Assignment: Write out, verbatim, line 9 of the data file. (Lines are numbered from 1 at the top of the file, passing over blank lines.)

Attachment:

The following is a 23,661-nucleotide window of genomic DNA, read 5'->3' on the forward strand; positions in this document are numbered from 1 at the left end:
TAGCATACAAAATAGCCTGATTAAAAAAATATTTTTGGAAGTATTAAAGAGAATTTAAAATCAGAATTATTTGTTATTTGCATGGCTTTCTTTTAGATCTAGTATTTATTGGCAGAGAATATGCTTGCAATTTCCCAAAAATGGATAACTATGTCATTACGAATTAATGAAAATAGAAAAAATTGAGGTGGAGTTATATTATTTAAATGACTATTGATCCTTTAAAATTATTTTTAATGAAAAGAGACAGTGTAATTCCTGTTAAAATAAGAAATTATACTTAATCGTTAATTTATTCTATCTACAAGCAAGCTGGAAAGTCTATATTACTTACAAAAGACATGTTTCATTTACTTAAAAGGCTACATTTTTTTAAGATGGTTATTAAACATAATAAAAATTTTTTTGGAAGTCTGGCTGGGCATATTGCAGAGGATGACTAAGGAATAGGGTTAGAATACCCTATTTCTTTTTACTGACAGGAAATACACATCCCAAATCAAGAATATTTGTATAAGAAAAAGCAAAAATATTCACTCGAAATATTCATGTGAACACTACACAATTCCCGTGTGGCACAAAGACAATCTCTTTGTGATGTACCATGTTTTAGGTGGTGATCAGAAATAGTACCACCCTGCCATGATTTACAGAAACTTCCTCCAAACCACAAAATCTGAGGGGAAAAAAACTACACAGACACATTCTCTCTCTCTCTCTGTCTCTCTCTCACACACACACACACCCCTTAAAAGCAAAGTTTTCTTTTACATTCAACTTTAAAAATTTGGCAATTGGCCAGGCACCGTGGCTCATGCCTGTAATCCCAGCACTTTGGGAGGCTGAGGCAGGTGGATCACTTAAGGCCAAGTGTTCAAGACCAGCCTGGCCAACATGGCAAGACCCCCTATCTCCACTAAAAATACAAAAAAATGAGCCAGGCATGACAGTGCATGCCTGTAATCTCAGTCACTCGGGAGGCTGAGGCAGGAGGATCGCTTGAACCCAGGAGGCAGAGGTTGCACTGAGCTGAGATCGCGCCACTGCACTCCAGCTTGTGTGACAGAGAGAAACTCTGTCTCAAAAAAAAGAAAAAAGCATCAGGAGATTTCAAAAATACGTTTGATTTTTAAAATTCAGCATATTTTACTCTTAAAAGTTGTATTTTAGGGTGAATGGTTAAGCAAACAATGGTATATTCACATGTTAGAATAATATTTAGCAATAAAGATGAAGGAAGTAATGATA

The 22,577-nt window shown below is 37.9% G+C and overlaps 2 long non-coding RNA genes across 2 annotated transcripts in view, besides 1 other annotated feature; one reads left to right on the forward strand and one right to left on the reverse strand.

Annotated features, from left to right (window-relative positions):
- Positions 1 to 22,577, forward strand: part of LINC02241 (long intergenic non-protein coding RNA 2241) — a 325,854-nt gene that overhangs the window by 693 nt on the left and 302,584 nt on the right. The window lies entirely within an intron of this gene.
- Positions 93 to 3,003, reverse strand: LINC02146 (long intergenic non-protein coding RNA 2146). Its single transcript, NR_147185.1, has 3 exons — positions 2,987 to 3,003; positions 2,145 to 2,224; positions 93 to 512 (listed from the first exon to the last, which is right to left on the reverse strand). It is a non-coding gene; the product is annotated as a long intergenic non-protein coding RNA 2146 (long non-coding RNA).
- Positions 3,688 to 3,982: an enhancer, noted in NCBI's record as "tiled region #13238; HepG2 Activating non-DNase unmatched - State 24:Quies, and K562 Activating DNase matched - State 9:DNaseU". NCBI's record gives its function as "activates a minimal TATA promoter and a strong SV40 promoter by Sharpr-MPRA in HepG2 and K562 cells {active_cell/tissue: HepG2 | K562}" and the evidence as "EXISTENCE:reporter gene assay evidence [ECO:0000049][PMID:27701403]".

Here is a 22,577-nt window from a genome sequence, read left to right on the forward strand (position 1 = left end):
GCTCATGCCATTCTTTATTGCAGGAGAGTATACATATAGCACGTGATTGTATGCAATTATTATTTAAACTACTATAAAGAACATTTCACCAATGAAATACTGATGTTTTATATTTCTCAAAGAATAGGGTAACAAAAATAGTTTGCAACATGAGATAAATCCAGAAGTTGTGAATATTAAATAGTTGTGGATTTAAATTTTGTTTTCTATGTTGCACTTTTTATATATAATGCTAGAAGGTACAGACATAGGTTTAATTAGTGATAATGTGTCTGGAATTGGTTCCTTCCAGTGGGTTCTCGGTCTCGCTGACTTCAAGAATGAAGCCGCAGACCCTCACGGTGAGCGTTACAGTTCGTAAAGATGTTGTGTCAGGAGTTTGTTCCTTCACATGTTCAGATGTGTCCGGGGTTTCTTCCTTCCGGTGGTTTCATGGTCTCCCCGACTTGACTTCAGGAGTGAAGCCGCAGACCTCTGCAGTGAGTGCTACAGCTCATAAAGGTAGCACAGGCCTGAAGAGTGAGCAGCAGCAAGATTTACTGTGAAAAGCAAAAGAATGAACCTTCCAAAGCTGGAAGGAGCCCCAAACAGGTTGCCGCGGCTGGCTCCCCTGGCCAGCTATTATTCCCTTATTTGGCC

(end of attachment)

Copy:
GCTCATGCCATTCTTTATTGCAGGAGAGTATACATATAGCACGTGATTGTATGCAATTATTATTTAAACTACTATAAAGAACATTTCACCAATGAAATACTGATGTTTTATATTTCTCAAAGAATAGGGTAACAAAAATAGTTTGCAACATGAGATAAATCCAGAAGTTGTGAATATTAAATAGTTGTGGATTTAAATTTTGTTTTCTATGTTGCACTTTTTATATATAATGCTAGAAGGTACAGACATAGGTTTAATTAGTGATAATGTGTCTGGAATTGGTTCCTTCCAGTGGGTTCTCGGTCTCGCTGACTTCAAGAATGAAGCCGCAGACCCTCACGGTGAGCGTTACAGTTCGTAAAGATGTTGTGTCAGGAGTTTGTTCCTTCACATGTTCAGATGTGTCCGGGGTTTCTTCCTTCCGGTGGTTTCATGGTCTCCCCGACTTGACTTCAGGAGTGAAGCCGCAGACCTCTGCAGTGAGTGCTACAGCTCATAAAGGTAGCACAGGCCTGAAGAGTGAGCAGCAGCAAGATTTACTGTGAAAAGCAAAAGAATGAACCTTCCAAAGCTGGAAGGAGCCCCAAACAGGTTGCCGCGGCTGGCTCCCCTGGCCAGCTATTATTCCCTTATTTGGCC